101 Reasons to Visit the Sea of Japan Coast
The Sea of Japan has seen its share of humanity and history cross over its surface and through the air above it. It defines the geography of nations, and even more colors the very cultures and character of the people living along its shores or in the mountains towering above it. Its rich array of sea life has provided sustenance and so very much more since prehistoric times and it has drawn people to its shores over the ages for its beauty and fascination, as it does today. It began as a landlocked freshwater Asian inland sea between fifteen and thirty million years ago, formed when the edge of Asia began pulling away from the rest of the continent. Tectonic subduction gave rise to a volcanic arc which would become the Japan archipelago, and a back basin which would become the Sea of Japan.
Its surface area is just under a million square kilometers at 978,000, making it the 11th largest sea in the world. Its width is a little over a thousand kilometers at its widest point, and it’s about two and a half thousand kilometers long. Its mean depth is 1,752 meters but it is 3,742 meters at its deepest; about as far down as Mt. Fuji, at 3,776 meters, is up. It’s bordered by four countries: North and South Korea, Russia and Japan, with sixteen of Japan’s forty-seven prefectures along its coastline. Here’s approximately 101 starting points, from north to south and east to west, for exploring the amazing Japan coast of the Sea of Japan.
Off the west coast of the island of Hokkaido and the northernmost tip of Japan sits Rebun and Rishiri Islands, two northern jewels with unique, gorgeous, alpine flora. I spent my honeymoon on these islands over 20 years ago and I can attest to their beauty. Climbing Mt. Rishiri, a 1,700 meter extinct volcano from whose peak one might catch a glimpse of Russia, is one of many popular things to do on the islands, as well as trekking, swimming, cycling and driving along great coastal roads.
Wakkanai City, Hokkaido Prefecture, is Japan’s northernmost city and offers rugged views of the Sea of Japan as well as the Strait of Soya, hauntingly beautiful in winter. Around 170 km south lies the city of Rumoi, famous for its sunsets and seafood. Continuing along the west coast of the island of Hokkaido is Otaru, a famous port city known for its enchanting canals and old merchant district, located a short half hour train ride from Sapporo.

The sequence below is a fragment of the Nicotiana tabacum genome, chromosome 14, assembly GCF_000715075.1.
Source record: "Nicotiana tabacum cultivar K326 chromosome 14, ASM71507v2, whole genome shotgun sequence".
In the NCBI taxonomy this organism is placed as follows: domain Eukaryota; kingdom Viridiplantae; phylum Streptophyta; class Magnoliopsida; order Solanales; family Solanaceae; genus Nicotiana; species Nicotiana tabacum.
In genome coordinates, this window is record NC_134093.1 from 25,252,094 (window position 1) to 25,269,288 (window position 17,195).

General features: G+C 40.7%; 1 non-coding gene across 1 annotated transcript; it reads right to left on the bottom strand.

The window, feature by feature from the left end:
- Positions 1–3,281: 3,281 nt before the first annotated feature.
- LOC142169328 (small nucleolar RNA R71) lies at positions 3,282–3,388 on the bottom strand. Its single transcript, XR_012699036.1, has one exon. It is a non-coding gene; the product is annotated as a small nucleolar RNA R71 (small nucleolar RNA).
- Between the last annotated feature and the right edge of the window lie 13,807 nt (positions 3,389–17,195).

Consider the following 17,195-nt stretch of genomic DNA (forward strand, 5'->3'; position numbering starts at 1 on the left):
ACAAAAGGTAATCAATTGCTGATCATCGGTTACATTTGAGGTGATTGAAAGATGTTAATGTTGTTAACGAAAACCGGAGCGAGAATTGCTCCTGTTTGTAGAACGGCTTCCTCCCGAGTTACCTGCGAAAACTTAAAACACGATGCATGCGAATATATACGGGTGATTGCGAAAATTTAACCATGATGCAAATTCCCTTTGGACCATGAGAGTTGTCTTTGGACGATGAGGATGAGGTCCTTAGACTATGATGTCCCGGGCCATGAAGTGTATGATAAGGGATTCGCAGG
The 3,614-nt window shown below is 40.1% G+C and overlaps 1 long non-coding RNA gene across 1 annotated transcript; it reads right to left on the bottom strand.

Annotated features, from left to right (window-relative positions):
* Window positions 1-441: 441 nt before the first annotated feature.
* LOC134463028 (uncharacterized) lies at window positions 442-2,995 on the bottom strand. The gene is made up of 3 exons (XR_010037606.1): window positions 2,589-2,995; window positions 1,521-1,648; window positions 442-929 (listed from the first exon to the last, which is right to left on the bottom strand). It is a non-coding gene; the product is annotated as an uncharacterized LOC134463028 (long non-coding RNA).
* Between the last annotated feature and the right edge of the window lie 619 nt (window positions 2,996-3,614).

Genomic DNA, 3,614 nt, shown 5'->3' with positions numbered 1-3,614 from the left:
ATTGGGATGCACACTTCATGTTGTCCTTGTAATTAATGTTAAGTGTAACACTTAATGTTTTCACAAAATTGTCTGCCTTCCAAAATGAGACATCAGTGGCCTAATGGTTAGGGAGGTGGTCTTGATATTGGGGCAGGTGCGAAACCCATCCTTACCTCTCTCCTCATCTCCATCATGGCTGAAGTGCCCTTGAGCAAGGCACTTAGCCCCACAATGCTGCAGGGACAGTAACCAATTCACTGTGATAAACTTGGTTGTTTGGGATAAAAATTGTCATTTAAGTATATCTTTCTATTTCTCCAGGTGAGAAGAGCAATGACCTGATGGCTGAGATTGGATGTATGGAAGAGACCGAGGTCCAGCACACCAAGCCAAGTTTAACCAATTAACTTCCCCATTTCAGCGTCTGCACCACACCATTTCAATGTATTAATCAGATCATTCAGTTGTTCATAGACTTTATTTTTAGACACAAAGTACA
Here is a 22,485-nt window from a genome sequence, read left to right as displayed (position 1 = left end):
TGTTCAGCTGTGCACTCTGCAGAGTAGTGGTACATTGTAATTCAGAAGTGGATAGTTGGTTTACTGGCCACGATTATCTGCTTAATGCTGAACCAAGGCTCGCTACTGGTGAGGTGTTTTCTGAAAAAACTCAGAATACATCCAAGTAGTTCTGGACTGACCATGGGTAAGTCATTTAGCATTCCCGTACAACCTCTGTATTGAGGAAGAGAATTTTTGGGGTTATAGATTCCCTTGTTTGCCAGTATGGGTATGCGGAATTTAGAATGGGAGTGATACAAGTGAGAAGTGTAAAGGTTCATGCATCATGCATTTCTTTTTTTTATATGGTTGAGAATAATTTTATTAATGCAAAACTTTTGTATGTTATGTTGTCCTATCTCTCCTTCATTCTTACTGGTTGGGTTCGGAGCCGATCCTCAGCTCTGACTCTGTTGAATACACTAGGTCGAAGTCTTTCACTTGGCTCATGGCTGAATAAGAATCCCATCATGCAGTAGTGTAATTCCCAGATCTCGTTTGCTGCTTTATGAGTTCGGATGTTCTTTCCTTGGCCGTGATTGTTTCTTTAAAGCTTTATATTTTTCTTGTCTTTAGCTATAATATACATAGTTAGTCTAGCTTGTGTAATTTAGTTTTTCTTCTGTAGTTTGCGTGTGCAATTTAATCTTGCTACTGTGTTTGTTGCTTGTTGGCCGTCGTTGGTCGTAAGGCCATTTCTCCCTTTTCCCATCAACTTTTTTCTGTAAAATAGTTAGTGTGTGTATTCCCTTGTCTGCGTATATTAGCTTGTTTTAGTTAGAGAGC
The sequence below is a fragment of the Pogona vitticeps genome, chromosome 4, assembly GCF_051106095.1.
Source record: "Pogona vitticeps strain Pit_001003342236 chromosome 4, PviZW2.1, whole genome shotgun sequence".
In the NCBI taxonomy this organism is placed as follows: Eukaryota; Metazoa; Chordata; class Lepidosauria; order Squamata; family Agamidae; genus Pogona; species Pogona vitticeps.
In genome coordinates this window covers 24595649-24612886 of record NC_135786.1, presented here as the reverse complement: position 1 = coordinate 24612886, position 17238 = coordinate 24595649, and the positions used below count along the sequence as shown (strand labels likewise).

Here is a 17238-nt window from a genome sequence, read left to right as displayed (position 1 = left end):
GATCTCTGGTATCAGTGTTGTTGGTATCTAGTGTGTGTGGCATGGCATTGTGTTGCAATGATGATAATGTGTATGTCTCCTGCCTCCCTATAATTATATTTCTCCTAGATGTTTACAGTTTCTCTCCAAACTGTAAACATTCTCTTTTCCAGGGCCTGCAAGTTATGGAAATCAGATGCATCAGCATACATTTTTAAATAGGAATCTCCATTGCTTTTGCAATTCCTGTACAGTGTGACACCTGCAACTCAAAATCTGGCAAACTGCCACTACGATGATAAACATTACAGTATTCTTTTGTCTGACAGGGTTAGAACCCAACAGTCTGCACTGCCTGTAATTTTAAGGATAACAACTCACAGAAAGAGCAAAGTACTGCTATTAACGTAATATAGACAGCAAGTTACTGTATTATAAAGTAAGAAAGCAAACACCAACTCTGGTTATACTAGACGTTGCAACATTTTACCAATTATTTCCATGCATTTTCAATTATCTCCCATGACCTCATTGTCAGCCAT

Nabetsuru Rock, of Okushiri Island
Okushiri Island is located off the coast of southern Hokkaido’s Oshima Peninsula and boasts a natural rock arch that is famous across Japan. The warm currents and clear blue waters make marine sports like snorkeling, scuba diving and swimming big draws for visitors despite its northern latitude. Camping is among the island’s accommodation choices along with hotels, guest houses, and hot spring resorts.
Leaving Hokkaido Island, continuing south to Aomori Prefecture, is the tiny fishing village of Tappi which hugs the edge of Japan’s largest and the world’s most populous island, Honshu. Its wooden structures are quaintly laid out on a tiny strip of land at the bottom of cliffs facing the Strait of Tsugaru, at the tip of beautiful Tsugaru Peninsula. A couple hours by car further south is Jusanko Lake. It’s part of some of Japan’s best examples of unspoiled dunes and wetlands and is the source of the freshwater clams served in the freshwater-clam ramen that’s famous in the area.
Next is Akita Prefecture and the town of Noshiro, known for its annual summer parade of huge, elaborate, lighted floats. About half way from there to Akita City, which is famous for its unique culture and regional art and history museums, is Hachirogata, or Lake Hachirou, whose past crosses paths with a mythical dragon and is situated at Japan’s lowest elevation, four meters below sea level.
At the south end of Akita prefecture is Kisakata Beach in Nikaho Town, formed 100 years ago when a 7.1 quake struck and caused an almost two-and-a-half meter uplift, leaving the Tsukumo Islands high and dry. There’s a trailhead in town for nearby Mt. Choukai, an active volcano popular with hikers, and serpentine Route 131 leads up it to lofty views of the sea below, until it becomes Route 210 at the prefecture’s border near the top.
The mountain continues into Yamagata Prefecture, which takes up a scant 70 kilometers of coastline with the cities of Sakata and Tsuruoka. Sakata boasts its own version of geisha and one can still catch a glimpse of its wealthy merchant past at the Honma Villa and the Sankyo Soko rice storehouse. Tsuruoka City is famous for its sake and wine festivals as well as the lovely seaside hot spring Yunohama Onsen, whose beach is where the first recorded surfing in Japan took place.
Murakami Farmland and River.
The winding coastal road into Niigata Prefecture skirts the narrow seaside along the edge of the north end of the Echigo mountain Range into Murakami City, known for salmon from the Miomote River. Less than an hour by train south from there is the prefectural capital and past feudal castle town of Niigata City. There’s plenty to do and see in the city, including the Bandai Bridge over the Shinano River, Japan longest, a customs house from the beginning of the Edo period, porcelain and calligraphy museums and the Minato Inari Shrine where seafarers and their families come to pray. Also one can catch a ferry to Sado Island from the city’s port.